What is sitting disease?
Author: ANCP Date Posted:23 July 2015
Today’s lifestyles are much different than those of people who lived one hundred years or even fifty years ago. Computers and electronics of all kinds have brought work and entertainment directly to our desks, kitchen tables and sofas.
However, this convenience has created a different problem, one that affects people of all ages. Sitting disease is thought to be a potential cause a number of health issues, some of which can ultimately lead to an early death.
What Is Sitting Disease?
Sitting disease is a catchy name given to the common problem of living a sedentary lifestyle over a long period of time.
Many people may not realize the number of hours they spend simply sitting in front of computers and TV. Once they give attention to this lifestyle habit, they begin to understand the kind of damage they may be doing to their health. Problems can include back pain, joint stiffness, poor posture, digestive problems and may even include a number of more serious conditions.
Why Is Sitting A Problem?
Sitting is a natural part of human activity. People sit to do a number of tasks that require close attention or fine motor skills. However, in modern times, the amount of time people spend sitting and doing various tasks has increased exponentially.
Particularly in Western, industrialized countries, more people use TV, videos and computers for their entertainment. Many workers spend eight or more hours each day sitting in front of computer monitors to do their work tasks. The opportunities for moving around during the workday are few, and are only broken up by short breaks or lunch periods. This lack of activity can lead to a number of physical problems that physicians are now recognizing may be an effect of this sedentary lifestyle.
Health Problems Associated With Sitting Disease
The fundamental problem with long periods of sitting appears to be that the human body has evolved to be in motion. All body systems benefit from normal moving activities, such as walking, bending, reaching, lifting and stretching. These simple everyday movements increase circulation, reduce the production of stress-related bio-chemicals and improve overall function. Research indicates that excessive sitting may be associated with higher rates of obesity, diabetes, depression, cardiovascular disease and some types of cancer.
In a 2010 study, Australian researchers found an 18 percent increase in the risk for death from cardiovascular disease for each hour spent watching TV. This study also included an 11 percent increase in risk of death from all causes, as well as a 9 percent increase in death from cancer. One researcher from the Mayo Clinic, endocrinologist Dr. James Levine has even called sitting “the new smoking” in terms of its detrimental effects on health.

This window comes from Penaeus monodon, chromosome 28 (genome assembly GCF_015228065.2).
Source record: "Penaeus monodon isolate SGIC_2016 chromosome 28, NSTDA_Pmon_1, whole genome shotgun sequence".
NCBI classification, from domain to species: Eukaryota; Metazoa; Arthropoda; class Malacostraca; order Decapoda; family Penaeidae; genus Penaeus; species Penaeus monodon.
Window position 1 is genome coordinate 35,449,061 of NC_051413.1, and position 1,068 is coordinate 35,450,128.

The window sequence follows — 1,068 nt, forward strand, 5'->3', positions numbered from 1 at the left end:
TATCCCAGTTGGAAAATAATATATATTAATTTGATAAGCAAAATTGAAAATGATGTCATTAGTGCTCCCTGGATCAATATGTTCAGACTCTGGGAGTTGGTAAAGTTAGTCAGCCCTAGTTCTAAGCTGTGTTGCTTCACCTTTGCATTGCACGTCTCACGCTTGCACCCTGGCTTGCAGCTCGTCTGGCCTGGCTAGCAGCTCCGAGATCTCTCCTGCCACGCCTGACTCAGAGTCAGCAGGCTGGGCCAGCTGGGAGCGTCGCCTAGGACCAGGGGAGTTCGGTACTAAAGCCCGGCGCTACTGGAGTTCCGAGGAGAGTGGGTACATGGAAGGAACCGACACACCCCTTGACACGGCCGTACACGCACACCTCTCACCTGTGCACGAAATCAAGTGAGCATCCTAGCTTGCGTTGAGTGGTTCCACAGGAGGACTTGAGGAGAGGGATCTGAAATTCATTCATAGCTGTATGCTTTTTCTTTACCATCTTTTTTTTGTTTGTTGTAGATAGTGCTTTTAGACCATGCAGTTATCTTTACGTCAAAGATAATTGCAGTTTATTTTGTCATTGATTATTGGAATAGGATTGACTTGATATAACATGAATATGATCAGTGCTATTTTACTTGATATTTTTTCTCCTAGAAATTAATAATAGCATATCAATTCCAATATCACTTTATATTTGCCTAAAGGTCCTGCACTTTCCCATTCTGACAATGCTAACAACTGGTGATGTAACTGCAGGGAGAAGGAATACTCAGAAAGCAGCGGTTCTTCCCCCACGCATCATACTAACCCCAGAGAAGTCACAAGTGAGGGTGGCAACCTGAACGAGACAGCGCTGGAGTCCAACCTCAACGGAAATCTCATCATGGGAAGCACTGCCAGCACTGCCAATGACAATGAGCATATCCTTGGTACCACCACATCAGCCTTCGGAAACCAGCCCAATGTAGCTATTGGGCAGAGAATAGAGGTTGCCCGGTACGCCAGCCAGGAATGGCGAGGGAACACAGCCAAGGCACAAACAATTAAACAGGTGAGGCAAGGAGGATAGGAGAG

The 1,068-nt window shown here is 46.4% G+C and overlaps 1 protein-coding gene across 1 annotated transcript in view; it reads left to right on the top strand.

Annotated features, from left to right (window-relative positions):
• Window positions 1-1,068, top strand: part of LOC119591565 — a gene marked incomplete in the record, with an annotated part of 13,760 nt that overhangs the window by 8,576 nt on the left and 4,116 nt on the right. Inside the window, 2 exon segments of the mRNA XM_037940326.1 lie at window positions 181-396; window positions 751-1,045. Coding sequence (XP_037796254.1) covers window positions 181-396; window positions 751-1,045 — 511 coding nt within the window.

Who Is At Risk For Sitting Disease?
A number of different groups are at high risk of sitting disease and therefore associated health problems. These include office personnel who work at computers all day, students who spend long hours over their studies, people who work in cramped quarters and older people who spend long hours watching TV.
Changing work habits and including more movement in daily activities can help people in these groups to reduce their risk for greater health problems.
Can Sitting Disease Be Reversed?
Because sitting is so much of a part of everyday living, reversing this trend takes thoughtful planning. You don’t have to be an exercise extremist to get the benefits of more movement into your day. In a study of the Amish, researchers found that they, as a group, were healthier and had lower rates of many diseases, including cancer.
The researchers found that, in their culture, men walked an average of 18,000 steps each day, and women walked around 14,000 steps per day.You will find few gym facilities in these communities, but their natural lifestyle includes regular movement that benefits the entire demographic. According to experts, consciously incorporating more standing, walking, moving and talking into your day can help to improve your health risk if you are one of the people that live a sedentary lifestyle.